(selected highlights; the full list for each day is available at the links below): Friday, 26 October (Conservatory Garden at 105th St. and 5th Avenue at 9am) - with the sighting of two Evening Grosbeaks yesterday (Thu 25 Oct) at the north end, I came in very early to see if I could call in any...no luck with Evening Grosbeaks today. However, in past years, these birds arrive in biggest number in November through early December so we have time yet. On the other hand, at the Wildflower Meadow, I called in one Pine Siskin...not as many as Peter Haskell found yesterday (Thursday) - Peter had two small flocks at the Pinetum. Pine Siskins will peak in early November in our area. Also today with the group after 9am, we had Purple Finches in two areas of the north end: at the Green Bench (3), and then at the nearby Wildflower Meadow (about a dozen including some lovely males; a few tried to land on me while I was playing their calls from my speaker). Oddly, we did not have any Red-breasted Nuthatches; these birds may have peaked already and we will be (lucky to?) find them in conifers in the Pinetum or Shakespeare Garden. The next 2-3 weeks will be interesting to see what other seed-eating birds arrive here including Crossbills and Redpolls. As for other birds today, we had four warbler species on the bird walk, with a lovely Black-throated Green seen well by all foraging on the ground. Golden-crowned Kinglets were especially friendly coming in close, as well as Ruby-crowned Kinglets too. Finally, best bird of the day goes to the eye-level Blue-headed Vireo that came down to calls from my tape (and thanks Peter Haskell for finding the bird); and in second place were the two American Kestrels interacting just over our heads in the area of the Green Bench. Deborah Allen's list of birds for Friday, 26 October: https://tinyurl.com/ybpcnfmf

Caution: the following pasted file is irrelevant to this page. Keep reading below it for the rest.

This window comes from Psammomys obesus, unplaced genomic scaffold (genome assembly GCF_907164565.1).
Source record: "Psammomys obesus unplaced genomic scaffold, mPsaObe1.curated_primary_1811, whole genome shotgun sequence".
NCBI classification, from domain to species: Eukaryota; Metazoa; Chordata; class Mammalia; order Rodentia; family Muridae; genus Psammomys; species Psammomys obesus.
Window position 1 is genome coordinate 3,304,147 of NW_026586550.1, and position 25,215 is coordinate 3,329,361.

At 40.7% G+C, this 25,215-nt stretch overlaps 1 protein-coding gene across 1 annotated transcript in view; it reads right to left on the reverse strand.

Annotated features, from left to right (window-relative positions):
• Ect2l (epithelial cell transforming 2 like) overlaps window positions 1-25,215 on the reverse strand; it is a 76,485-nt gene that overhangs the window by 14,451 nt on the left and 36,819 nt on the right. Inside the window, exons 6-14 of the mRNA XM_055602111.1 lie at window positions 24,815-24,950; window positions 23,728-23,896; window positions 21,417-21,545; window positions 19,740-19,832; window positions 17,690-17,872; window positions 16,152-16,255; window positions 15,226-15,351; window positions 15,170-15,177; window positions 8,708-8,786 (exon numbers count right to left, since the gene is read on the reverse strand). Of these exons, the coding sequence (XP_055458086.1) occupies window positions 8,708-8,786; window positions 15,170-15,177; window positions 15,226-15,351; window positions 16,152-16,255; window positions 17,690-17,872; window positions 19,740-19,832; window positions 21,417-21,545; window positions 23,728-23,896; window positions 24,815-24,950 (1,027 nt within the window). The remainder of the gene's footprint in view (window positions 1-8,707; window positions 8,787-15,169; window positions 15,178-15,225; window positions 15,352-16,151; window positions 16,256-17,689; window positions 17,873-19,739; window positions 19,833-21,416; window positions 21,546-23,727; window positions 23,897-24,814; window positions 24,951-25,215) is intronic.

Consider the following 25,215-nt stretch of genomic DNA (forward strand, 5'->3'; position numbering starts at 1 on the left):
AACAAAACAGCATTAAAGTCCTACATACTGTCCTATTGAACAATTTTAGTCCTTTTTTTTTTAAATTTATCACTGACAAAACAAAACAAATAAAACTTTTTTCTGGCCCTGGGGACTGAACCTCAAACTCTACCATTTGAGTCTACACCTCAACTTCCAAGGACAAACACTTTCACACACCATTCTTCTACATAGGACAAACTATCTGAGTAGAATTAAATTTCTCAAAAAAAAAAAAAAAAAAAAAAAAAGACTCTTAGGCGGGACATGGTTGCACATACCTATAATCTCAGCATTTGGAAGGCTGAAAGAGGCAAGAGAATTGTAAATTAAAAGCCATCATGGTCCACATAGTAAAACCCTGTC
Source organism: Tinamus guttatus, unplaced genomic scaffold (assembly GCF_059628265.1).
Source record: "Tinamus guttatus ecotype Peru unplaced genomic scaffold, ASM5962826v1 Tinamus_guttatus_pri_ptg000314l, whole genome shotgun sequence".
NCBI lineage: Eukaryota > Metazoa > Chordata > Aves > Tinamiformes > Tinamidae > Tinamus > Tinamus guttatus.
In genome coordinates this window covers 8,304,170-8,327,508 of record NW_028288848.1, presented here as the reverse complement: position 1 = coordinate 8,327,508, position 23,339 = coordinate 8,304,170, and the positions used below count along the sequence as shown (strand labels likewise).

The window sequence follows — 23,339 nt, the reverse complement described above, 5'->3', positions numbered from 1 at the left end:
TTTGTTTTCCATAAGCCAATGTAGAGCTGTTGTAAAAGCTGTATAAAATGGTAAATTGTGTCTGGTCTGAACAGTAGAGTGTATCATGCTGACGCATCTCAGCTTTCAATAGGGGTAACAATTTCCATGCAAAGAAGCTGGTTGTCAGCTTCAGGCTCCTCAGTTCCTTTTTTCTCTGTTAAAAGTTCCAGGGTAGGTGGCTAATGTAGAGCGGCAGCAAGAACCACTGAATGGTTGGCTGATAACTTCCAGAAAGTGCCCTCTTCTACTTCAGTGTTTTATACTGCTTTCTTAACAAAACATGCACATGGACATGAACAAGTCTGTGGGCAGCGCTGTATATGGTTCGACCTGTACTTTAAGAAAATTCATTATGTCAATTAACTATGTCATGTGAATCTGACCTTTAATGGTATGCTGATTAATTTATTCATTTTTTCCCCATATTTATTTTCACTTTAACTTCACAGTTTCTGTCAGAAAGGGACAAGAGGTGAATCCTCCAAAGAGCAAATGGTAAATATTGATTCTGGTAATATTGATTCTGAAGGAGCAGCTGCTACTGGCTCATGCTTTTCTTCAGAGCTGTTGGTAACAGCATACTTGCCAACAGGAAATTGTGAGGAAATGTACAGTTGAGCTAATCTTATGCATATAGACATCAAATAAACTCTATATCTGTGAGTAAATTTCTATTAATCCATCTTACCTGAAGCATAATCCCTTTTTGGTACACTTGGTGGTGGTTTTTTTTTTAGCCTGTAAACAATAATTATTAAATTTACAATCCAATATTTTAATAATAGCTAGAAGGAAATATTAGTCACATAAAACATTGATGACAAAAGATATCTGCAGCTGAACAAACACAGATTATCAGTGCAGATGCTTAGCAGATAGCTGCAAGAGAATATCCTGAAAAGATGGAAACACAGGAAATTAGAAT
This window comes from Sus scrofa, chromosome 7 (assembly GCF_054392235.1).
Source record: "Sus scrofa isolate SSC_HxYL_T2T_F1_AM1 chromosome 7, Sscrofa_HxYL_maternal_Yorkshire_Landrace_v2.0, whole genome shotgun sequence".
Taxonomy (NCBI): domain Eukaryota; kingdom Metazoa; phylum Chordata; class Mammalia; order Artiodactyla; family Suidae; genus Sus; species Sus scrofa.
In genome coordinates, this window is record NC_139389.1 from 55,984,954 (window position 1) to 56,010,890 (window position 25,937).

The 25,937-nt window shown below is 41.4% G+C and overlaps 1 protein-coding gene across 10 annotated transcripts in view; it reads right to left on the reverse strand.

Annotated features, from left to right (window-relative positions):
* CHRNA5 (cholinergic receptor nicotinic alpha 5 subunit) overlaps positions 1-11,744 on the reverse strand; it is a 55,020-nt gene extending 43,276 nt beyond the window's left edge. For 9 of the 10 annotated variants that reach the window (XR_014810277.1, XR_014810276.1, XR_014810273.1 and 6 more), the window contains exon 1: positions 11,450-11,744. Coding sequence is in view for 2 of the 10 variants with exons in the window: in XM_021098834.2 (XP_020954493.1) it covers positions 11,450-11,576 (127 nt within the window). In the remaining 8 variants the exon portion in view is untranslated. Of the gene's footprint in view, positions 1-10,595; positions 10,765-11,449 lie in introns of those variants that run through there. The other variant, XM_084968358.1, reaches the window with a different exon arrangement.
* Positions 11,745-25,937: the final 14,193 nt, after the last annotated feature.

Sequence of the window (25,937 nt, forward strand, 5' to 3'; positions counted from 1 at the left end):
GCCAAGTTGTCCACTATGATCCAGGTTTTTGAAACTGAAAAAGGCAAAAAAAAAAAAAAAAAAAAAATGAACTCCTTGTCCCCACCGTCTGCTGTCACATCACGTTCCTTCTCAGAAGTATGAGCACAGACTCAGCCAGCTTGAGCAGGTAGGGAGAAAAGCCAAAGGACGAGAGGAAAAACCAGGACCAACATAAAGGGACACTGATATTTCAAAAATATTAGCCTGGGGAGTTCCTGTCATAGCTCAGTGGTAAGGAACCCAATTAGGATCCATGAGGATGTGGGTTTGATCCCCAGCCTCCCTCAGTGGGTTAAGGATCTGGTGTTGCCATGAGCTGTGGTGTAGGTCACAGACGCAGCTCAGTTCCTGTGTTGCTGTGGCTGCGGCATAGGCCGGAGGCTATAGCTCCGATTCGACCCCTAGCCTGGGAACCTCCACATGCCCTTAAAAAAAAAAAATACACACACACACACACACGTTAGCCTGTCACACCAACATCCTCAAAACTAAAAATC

Saturday, 27 October (Boathouse Restaurant at 7:30am and again at 9:30am) - we had strong winds from the Northeast and heavy rain. The bird walk was cancelled. Deborah Allen's list of birds for Saturday, 27 October: RAIN! No Bird walk today --- Sunday, 28 October (Boathouse Restaurant at 7:30am and again at 9:30am) - today was Norwegian Day! We had seven folks from Norway with us - and we showed them many birds they never saw before...and even some American Robins. After a day of miserable rain, we had overcast skies with only an occasional blue patch - but this made looking up easy: we found five raptor species including American Kestrel, a wonderful Red-shouldered Hawk (Ryan Serio - thank You!), Sharp-shinned and Cooper's Hawks and of course, Red-tailed Hawk. As for sparrows/finches: an early morning Lincoln's Sparrow at the Dene (thanks Deborah), three White-crowned Sparrows (just north of Sparrow Rock), and the usual Chpping, Song and White-throated were the most memorable ones of the day. Eastern Towhees were fairly common today. On the other hand, we had less than ten Purple Finches including one group of seven at Sparrow Rock. In any other year this would have been notable, but autumn 2018 has become the year of the finch (migration)...so we were hoping to see more. Indeed no Pine Siskins today and only a handful of Red-breasted Nuthatches (2-3). My favorite spot was Turtle Pond where Andrea Hessel MD found two male Hooded Mergansers (woke them up using the tape employing female calls), and then a pair of Wood Ducks became 5 Wood Ducks parading in front of us. Add to all of this three wren species in the early morning and four warbler species overall (Black-throated Blue female was the outsider) - it was a good day. Deborah Allen's list of birds for Sunday, 28 October: https://tinyurl.com/yd3arwas